passion has always been encouraging the younger generation.
He says that he embodies the character of “the professor.” Teaching is how he defines himself. Which is why, when Mohammad moved to the United States, he wasn’t just leaving half of the world behind. He was leaving behind
a piece of his identity.
“When I came here, I said now I can’t teach — I can’t work as a conservator, a professor,” Mohammad said. “When I came here, I said, I so miss it. My heart is depressed. During the first six months,
I wanted to cry. But I controlled myself, breathing deep. Breathing, breathing.”
Many workplaces in the U.S. do not honor foreign degrees — it depends on the nature of the degree and where it was received. A lack of English proficiency will often force immigrants and refugees to start at the bottom rung of the
educational ladder when they come to the United States, even if they had extensive, high-level careers in their home countries. The stipulations of their green cards also require them to find work quickly, which limits the range of
their employment opportunities upon arrival.
Harriet Kuhr, director of the International Rescue Center in Charlottesville, said that one of the main challenges that educated individuals face in the resettlement process is the transition to low-level jobs.
“What’s hard is, if you’re an engineer and bringing this resume, you might have been doing it for 20 years in Baghdad or something, but you’re going to be competing for that same job with American candidates,”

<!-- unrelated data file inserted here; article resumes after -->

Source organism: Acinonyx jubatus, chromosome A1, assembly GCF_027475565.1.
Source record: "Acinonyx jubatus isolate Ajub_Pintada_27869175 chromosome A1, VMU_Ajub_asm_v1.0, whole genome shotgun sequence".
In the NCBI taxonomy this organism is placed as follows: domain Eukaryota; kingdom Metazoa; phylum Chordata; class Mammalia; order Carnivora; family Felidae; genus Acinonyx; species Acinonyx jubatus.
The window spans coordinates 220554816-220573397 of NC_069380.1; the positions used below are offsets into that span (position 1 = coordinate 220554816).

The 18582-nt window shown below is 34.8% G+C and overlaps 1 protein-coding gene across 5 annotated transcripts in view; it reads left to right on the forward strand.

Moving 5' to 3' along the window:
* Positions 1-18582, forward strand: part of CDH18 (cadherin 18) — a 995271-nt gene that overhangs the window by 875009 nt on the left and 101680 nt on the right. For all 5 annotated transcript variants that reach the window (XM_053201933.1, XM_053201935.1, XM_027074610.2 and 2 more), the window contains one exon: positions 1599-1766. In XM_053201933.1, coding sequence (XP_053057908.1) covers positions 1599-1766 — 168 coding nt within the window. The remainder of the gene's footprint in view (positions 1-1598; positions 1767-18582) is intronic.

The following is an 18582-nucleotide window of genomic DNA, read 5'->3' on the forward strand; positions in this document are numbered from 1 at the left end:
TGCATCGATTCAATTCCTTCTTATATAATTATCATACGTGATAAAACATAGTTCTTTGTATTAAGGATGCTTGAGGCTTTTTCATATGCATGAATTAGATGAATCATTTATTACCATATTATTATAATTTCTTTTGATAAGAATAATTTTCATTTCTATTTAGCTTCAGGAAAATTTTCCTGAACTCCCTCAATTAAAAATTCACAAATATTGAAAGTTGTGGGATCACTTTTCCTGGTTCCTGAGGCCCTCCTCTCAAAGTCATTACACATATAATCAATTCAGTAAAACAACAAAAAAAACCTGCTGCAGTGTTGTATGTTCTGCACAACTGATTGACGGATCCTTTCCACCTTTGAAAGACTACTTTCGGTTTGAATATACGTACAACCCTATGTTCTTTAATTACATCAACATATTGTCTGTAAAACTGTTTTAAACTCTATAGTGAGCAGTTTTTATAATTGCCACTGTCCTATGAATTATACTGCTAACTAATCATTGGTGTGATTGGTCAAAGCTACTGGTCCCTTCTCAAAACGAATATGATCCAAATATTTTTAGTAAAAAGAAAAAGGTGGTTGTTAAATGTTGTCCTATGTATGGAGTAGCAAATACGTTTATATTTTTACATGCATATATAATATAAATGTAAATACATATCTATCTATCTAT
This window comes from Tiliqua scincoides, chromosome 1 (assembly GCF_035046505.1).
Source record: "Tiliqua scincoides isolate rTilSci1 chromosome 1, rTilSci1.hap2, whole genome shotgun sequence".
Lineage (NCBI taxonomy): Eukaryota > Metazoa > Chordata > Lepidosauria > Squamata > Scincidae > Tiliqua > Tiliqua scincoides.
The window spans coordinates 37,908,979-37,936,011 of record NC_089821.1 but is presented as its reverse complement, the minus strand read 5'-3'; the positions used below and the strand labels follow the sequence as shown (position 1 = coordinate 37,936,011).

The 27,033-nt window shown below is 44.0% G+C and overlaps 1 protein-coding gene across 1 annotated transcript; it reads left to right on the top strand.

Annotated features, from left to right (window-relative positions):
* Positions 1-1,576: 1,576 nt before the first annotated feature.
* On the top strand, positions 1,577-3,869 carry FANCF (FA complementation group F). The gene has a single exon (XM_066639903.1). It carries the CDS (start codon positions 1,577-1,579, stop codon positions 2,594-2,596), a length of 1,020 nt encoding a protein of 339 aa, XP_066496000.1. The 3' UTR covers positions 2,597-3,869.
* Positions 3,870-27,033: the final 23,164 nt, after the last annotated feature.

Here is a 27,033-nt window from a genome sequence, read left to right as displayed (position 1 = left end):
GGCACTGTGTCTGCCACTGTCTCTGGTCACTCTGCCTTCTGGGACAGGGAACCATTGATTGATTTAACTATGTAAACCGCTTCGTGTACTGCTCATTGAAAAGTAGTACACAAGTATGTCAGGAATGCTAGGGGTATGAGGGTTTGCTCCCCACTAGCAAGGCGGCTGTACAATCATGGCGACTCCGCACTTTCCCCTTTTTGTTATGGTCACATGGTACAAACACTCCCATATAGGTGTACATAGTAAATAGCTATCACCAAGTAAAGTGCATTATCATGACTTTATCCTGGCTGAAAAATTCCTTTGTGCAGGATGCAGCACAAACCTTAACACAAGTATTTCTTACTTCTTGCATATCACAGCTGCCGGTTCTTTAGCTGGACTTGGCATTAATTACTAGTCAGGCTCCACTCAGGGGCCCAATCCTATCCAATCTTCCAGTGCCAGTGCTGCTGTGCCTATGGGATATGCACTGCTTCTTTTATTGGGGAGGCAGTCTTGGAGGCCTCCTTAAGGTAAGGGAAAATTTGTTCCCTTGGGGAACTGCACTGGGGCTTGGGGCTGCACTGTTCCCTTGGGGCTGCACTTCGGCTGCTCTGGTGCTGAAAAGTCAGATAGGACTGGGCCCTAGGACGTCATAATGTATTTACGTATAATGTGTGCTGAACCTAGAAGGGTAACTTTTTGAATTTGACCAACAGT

Kuhr said. “Sometimes it’s a lot harder for people from professional backgrounds than it is for people with not a lot of education because of the expectations. I think that’s really frustrating.”
Mohammad’s first job in Charlottesville was at the Royal Indian Restaurant. He said that he missed working in a collegiate atmosphere during this time, and being completely severed from his past career made his transition to life
in the U.S. even more difficult.
After about a month, he applied for a job at U.Va. as an Observatory Hill dining hall employee. He thought that working at O’Hill would be the most effective way to get as close as he can to what he loves — interacting with
In his initial interview with Aramark, Mohammad joked, “In Iran, I teach the brain. Here, I want to teach the stomach.” He says that the students he meets at work often teach him right back. He asks them to write English phrases
on napkins that he will take home after his shift and copy down into a notebook. Their energy revitalizes him.
Even though he enjoyed his job at O’Hill and was excited to be surrounded by students again, Mohammad still wanted more. In 2017, Mohammad told his friend who had connections at the Fralin that he wanted to work at Arts Grounds,